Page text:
Michigan's Christian Bullock rounds second base during the Wolverines' super regional victory over UCLA. (Ringo H.W. Chiu/AP)

Michigan baseball coach Erik Bakich considers himself a traditionalist. He’d enjoy sending in signs from the dugout to third base coach Nick Schnabel, who’d relay them to Wolverines hitters and base runners.

That would be the same system ballclubs have employed for generations, and there are some definite advantages. Sending out a number of decoy signs keeps opponents on their toes. It forces batters and runners to check in with their coaches frequently. Teammates on the bench or in the on-deck circle can watch the signs and anticipate the action.

But Bakich ditched that system years ago. Instead, his Wolverines, who beat Texas Tech Friday and advanced to a matchup with Vanderbilt in Monday’s College World Series finals, wear bands like those used by quarterbacks around their forearms or on their belt buckles, with numerical codes that correspond to a particular command. Bakich or a base coach hollers out three digits and players check the bands for instructions.

“This is where normal conversation or normal reminders or anything we may want to communicate, instead of having to take a timeout and say something, I can just give three numbers as a way to do it,” Bakich said in a phone interview. “It just allows the communication between the dugout and the player, the coach and the player, whatever it may be; it allows it to enhance.”

And there are some definite advantages to using the numerical system instead of giving signs.

Players don’t have to memorize signs, and Division I teams can sometimes have dozens of them. There are often multiple signs for base stealing and bunting. Teams can order a hit-and-run, in which a base runner steals and the batter tries to hit the ball into the gap he vacated, which requires multiple signs. Coaches frequently have several “wipe-off” signs, signals whose sole purpose is to tell runners and hitters to do nothing at all.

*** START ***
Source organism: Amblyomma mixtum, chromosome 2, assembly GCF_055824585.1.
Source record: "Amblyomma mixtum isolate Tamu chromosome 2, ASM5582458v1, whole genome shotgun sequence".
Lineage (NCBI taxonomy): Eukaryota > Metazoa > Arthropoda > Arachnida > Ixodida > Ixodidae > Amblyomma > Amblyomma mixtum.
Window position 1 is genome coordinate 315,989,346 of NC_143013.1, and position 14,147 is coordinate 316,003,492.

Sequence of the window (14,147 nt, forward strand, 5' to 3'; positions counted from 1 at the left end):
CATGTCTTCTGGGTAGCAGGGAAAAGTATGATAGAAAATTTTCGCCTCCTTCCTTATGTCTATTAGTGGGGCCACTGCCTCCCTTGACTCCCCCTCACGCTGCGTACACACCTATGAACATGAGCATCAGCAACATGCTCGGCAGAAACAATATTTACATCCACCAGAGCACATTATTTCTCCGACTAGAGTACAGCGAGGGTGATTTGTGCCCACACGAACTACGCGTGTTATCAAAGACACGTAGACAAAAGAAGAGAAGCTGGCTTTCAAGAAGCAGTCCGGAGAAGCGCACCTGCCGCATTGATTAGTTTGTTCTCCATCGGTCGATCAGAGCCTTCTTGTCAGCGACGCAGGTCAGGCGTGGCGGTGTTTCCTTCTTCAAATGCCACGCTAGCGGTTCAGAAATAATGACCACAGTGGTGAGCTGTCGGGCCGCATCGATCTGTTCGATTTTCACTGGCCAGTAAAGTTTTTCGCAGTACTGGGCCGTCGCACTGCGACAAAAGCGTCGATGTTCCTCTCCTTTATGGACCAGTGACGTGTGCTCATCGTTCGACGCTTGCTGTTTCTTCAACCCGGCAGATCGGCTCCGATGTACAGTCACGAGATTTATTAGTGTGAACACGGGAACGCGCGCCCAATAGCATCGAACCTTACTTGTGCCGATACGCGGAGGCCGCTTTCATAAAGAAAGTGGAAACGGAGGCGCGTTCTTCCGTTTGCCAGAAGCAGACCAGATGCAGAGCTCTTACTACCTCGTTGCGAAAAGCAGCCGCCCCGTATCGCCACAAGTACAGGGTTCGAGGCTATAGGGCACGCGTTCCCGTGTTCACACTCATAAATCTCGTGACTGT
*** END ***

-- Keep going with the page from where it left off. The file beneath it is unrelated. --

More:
Michigan's Jesse Franklin (7) and Jordan Brewer (22) celebrate after scoring. (Nati Harnik/AP)

And if players don’t have to memorize signs, they can’t forget them, especially if they’re wearing an instruction manual. They’re also less likely to miss a sign, when in the volley of decoy signals coaches give, players don’t spot a legitimate one, or they forget to look at their coach between pitches.

But Bakich has included more than just plays on the instructional cards. Some of the three-digit codes correspond to less specific advice including, “Be a dude,” and “Have fun.” The goal, he said, is to keep players engaged with coaches and to use those numbers to help them relax, get over a bad play or missed call and enjoy the experience.

Cliff Godwin, the coach at East Carolina and Bakich’s college teammate at ECU, sold the Michigan coach on the bands a few years ago. For coaches it may take the fun out of sign-giving — some coaches rehearse both real and dummy signals into a mirror before games — but it makes life easier on players.

“The players, it eliminates any confusion, any missed signs, any frustration, because it’s just three numbers,” Bakich said, “and they look down at their card and they see exactly what the play is.”

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